Commission internationale
pour la protection des eaux du Léman

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CIPEL

CIPEL’s Missions

CIPEL organises the studies required to determine the nature, extent and source of any pollution that has occurred, has these studies performed and uses their findings.
The Commission advises the contracting Governments about the measures required to correct any existing pollution and to prevent future pollution.
It may draw up texts for inclusion in international regulation of the cleanliness of the water of Lake Geneva.
It also investigates any other questions related to water pollution.

CIPEL’s Objectives

Maintaining or restoring an ecologically-acceptable quality of the water and the aquatic environment as a whole (physical characteristics, state of the banks, the Lake bottom …) notably to permit:

  • the use of the Lake water for drinking water after simple processing;
  • the practice of leisure activities (fishing, swimming, other aquatic activities, …) under optimum conditions;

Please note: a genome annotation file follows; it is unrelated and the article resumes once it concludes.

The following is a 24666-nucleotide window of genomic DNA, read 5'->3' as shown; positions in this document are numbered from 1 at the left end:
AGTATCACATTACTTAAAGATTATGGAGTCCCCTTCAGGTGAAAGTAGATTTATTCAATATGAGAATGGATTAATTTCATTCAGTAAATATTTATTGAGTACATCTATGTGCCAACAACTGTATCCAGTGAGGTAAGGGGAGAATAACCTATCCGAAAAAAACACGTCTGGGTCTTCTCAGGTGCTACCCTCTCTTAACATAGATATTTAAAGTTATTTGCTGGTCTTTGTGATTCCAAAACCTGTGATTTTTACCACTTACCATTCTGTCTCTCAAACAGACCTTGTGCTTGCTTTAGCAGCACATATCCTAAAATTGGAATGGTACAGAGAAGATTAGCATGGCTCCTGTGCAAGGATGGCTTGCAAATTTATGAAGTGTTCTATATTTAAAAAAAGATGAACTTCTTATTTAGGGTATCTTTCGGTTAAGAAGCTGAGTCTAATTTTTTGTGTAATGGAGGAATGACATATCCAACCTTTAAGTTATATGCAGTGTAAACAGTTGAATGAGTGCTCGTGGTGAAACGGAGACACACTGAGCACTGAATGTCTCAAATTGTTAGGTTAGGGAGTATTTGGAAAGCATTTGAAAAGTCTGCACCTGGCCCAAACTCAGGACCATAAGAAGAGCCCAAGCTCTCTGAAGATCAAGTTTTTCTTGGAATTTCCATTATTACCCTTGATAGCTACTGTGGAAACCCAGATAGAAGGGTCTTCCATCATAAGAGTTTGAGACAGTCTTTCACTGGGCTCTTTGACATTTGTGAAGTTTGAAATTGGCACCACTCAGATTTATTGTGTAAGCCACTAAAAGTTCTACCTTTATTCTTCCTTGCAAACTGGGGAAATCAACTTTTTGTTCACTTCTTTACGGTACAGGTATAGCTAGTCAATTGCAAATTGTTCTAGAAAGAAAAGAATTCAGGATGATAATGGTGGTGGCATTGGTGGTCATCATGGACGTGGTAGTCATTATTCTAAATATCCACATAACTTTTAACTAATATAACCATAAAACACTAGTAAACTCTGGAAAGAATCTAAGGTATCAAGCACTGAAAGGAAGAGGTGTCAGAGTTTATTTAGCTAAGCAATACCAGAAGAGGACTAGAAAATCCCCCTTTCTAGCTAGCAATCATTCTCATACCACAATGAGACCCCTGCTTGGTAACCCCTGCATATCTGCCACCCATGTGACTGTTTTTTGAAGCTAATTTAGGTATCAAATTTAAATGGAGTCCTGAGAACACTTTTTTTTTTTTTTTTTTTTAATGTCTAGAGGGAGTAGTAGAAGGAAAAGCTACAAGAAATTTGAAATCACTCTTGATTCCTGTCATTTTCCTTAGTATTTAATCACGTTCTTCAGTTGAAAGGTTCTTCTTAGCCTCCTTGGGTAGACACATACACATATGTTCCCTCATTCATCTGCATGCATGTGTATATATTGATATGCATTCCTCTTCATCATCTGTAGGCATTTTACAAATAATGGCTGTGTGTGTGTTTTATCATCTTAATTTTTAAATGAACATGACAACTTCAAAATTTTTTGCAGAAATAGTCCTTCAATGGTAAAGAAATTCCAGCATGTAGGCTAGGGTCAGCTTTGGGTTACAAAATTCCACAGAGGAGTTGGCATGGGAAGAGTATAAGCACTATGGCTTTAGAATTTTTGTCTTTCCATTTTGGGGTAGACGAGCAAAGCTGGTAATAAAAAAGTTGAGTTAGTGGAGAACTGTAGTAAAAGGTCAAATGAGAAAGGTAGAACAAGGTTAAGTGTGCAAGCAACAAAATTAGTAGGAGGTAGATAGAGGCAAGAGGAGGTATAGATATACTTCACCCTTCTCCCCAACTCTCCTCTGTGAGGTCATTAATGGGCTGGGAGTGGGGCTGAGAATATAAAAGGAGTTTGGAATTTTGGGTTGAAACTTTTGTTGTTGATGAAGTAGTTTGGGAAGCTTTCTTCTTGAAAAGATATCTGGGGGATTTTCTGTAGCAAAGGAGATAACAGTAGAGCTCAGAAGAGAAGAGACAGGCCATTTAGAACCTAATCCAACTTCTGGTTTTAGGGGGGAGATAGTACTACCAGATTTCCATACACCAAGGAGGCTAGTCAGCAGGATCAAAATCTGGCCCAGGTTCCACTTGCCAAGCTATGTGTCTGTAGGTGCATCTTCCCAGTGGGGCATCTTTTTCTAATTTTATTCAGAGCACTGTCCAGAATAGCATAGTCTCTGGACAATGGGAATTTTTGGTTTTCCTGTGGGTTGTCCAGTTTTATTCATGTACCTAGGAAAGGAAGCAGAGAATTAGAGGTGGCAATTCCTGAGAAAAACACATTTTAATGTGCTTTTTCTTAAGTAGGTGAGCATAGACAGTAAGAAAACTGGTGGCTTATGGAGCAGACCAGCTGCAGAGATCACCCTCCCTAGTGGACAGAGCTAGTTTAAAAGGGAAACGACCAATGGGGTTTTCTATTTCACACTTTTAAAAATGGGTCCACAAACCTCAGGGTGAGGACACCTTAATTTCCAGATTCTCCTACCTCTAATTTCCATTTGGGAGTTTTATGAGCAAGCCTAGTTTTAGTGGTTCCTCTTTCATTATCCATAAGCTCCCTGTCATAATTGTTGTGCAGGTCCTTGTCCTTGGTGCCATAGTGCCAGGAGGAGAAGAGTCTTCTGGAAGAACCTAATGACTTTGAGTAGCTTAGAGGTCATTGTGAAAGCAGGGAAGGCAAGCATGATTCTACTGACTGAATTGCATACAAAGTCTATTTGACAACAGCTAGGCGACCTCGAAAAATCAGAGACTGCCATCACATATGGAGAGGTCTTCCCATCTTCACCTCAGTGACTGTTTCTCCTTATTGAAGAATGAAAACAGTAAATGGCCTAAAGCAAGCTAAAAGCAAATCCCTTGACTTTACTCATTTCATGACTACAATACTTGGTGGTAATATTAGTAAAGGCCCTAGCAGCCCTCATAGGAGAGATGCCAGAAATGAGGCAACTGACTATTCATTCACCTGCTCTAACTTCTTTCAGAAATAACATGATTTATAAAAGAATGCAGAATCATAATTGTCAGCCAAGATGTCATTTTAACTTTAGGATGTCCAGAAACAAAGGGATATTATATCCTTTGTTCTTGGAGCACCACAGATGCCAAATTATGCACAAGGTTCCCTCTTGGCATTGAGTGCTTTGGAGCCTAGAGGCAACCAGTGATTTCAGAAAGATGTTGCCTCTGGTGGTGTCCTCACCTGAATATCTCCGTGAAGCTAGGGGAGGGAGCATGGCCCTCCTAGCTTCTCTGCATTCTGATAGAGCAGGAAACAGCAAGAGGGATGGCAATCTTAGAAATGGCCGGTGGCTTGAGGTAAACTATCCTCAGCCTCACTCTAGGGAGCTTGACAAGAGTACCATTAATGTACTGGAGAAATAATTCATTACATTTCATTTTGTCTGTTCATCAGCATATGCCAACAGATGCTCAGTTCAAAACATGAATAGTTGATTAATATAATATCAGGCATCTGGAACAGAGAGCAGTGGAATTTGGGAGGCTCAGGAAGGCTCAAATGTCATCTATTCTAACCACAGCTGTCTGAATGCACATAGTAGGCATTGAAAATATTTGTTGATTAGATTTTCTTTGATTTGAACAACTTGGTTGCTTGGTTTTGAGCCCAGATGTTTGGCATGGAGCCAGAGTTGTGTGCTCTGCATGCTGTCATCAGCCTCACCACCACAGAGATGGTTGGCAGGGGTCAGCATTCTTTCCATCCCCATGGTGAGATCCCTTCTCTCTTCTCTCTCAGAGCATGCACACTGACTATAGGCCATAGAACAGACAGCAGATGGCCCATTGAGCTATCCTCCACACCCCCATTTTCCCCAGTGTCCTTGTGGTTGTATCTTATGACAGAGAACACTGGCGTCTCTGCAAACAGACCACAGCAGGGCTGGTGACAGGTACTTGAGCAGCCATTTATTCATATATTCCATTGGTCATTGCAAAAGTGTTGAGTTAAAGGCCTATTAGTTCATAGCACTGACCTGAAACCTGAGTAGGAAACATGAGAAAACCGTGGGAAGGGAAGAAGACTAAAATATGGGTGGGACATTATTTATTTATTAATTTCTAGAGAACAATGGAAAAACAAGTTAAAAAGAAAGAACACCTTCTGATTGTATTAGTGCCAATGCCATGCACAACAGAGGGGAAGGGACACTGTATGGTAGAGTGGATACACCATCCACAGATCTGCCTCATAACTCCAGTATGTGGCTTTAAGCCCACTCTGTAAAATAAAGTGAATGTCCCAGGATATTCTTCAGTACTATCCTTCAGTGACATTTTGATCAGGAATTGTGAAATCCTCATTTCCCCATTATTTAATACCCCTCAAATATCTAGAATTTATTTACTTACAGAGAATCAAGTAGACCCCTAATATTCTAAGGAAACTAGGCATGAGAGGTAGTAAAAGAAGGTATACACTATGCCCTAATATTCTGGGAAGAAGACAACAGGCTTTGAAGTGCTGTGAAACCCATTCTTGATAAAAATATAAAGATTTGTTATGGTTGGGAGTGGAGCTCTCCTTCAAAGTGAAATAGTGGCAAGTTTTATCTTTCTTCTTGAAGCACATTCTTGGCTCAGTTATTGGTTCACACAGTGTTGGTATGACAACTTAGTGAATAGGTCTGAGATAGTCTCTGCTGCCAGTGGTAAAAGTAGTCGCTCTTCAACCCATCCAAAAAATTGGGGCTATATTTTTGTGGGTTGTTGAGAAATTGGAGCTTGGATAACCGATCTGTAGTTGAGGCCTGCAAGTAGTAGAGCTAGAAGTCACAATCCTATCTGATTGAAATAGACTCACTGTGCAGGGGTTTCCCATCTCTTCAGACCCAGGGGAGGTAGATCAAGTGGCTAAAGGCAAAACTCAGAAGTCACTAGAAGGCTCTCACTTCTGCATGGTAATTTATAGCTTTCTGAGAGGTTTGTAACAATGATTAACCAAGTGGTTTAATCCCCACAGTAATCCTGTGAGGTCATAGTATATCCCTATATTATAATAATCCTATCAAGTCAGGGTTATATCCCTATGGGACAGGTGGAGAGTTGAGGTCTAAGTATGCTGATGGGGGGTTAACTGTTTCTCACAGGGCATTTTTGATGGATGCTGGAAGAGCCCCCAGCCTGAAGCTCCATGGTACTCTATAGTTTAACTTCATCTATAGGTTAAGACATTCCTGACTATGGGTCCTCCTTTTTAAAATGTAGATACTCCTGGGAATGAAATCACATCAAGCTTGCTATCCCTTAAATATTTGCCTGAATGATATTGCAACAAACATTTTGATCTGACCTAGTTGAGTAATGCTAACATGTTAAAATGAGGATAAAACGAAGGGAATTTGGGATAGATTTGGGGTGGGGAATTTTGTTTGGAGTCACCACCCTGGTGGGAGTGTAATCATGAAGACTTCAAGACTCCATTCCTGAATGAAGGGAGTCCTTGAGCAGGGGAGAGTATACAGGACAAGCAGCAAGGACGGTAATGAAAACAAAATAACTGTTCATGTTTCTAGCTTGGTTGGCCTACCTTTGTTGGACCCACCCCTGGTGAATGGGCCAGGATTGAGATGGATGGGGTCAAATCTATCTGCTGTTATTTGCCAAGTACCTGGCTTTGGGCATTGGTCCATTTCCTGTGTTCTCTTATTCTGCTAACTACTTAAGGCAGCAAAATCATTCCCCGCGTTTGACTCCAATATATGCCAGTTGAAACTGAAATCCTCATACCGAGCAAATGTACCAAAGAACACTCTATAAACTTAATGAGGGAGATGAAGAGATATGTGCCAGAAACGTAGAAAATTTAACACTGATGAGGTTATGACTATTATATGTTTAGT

• the predominance of noble fish (Arctic charr, corregones (whitefish) or féra, trout, …) is ensured by natural reproduction.

Organisation

To simplify, we can distinguish three tiers:
The first tier consists of roughly equal numbers of Swiss and French elected politicians and senior civil servants. These members act as an Administrative Board, which meets once a year in plenary session.
A Technical Sub-commission constitutes the second tier : this comprises scientists and experts, and consists of an Operational Committee and a Scientific Committee. The former supervises the proper implementation of the action plans, and the latter coordinates studies and research programmes concerning the water of the Lake Geneva catchment area and monitors the scientific aspects. The Technical sub-commission calls on specific working groups to explore the various different aspects of water protection. The Operating Committee, the Scientific Committee and the working groups include a total of about de 140 people, most of who are drawn from Swiss and French state bodies. Finally, a permanent secretariat permanent based at Changins near to Nyon, forms the third tier. This secretariat is responsible for coordinating the studies and carrying out the administrative, financial, technical and scientific administration.
Since 1971, the monitoring of the aquatic environment, the research and other investigations undertaken by CIPEL, and its running costs have been organised into five-year programmes, 75% of the funding for which comes from Switzerland and 25% from France.

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